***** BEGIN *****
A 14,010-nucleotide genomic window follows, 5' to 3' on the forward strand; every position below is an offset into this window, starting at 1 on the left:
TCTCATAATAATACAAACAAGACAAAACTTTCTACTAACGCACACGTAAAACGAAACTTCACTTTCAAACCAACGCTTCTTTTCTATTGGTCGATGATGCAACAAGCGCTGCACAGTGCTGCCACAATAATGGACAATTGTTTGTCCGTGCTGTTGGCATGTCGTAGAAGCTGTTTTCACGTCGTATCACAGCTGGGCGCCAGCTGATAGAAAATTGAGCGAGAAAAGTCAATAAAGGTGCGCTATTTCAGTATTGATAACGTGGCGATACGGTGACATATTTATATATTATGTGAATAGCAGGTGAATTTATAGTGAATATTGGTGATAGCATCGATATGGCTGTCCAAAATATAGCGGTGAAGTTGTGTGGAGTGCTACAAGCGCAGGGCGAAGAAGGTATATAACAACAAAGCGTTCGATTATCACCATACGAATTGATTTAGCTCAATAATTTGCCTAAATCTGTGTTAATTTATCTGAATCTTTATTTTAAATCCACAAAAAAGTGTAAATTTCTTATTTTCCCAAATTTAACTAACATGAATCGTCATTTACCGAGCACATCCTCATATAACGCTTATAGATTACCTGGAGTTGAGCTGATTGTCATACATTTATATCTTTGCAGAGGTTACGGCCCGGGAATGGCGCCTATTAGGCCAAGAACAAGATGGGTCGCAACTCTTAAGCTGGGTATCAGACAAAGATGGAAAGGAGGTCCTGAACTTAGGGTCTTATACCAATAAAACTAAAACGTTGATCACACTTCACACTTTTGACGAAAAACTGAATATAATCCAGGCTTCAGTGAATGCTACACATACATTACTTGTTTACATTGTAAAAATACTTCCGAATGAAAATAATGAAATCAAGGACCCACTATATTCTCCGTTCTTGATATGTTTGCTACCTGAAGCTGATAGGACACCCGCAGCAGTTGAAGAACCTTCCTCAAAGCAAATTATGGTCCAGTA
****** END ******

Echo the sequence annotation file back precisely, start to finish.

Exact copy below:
A 14,010-nucleotide genomic window follows, 5' to 3' on the forward strand; every position below is an offset into this window, starting at 1 on the left:
TCTCATAATAATACAAACAAGACAAAACTTTCTACTAACGCACACGTAAAACGAAACTTCACTTTCAAACCAACGCTTCTTTTCTATTGGTCGATGATGCAACAAGCGCTGCACAGTGCTGCCACAATAATGGACAATTGTTTGTCCGTGCTGTTGGCATGTCGTAGAAGCTGTTTTCACGTCGTATCACAGCTGGGCGCCAGCTGATAGAAAATTGAGCGAGAAAAGTCAATAAAGGTGCGCTATTTCAGTATTGATAACGTGGCGATACGGTGACATATTTATATATTATGTGAATAGCAGGTGAATTTATAGTGAATATTGGTGATAGCATCGATATGGCTGTCCAAAATATAGCGGTGAAGTTGTGTGGAGTGCTACAAGCGCAGGGCGAAGAAGGTATATAACAACAAAGCGTTCGATTATCACCATACGAATTGATTTAGCTCAATAATTTGCCTAAATCTGTGTTAATTTATCTGAATCTTTATTTTAAATCCACAAAAAAGTGTAAATTTCTTATTTTCCCAAATTTAACTAACATGAATCGTCATTTACCGAGCACATCCTCATATAACGCTTATAGATTACCTGGAGTTGAGCTGATTGTCATACATTTATATCTTTGCAGAGGTTACGGCCCGGGAATGGCGCCTATTAGGCCAAGAACAAGATGGGTCGCAACTCTTAAGCTGGGTATCAGACAAAGATGGAAAGGAGGTCCTGAACTTAGGGTCTTATACCAATAAAACTAAAACGTTGATCACACTTCACACTTTTGACGAAAAACTGAATATAATCCAGGCTTCAGTGAATGCTACACATACATTACTTGTTTACATTGTAAAAATACTTCCGAATGAAAATAATGAAATCAAGGACCCACTATATTCTCCGTTCTTGATATGTTTGCTACCTGAAGCTGATAGGACACCCGCAGCAGTTGAAGAACCTTCCTCAAAGCAAATTATGGTCCAGTA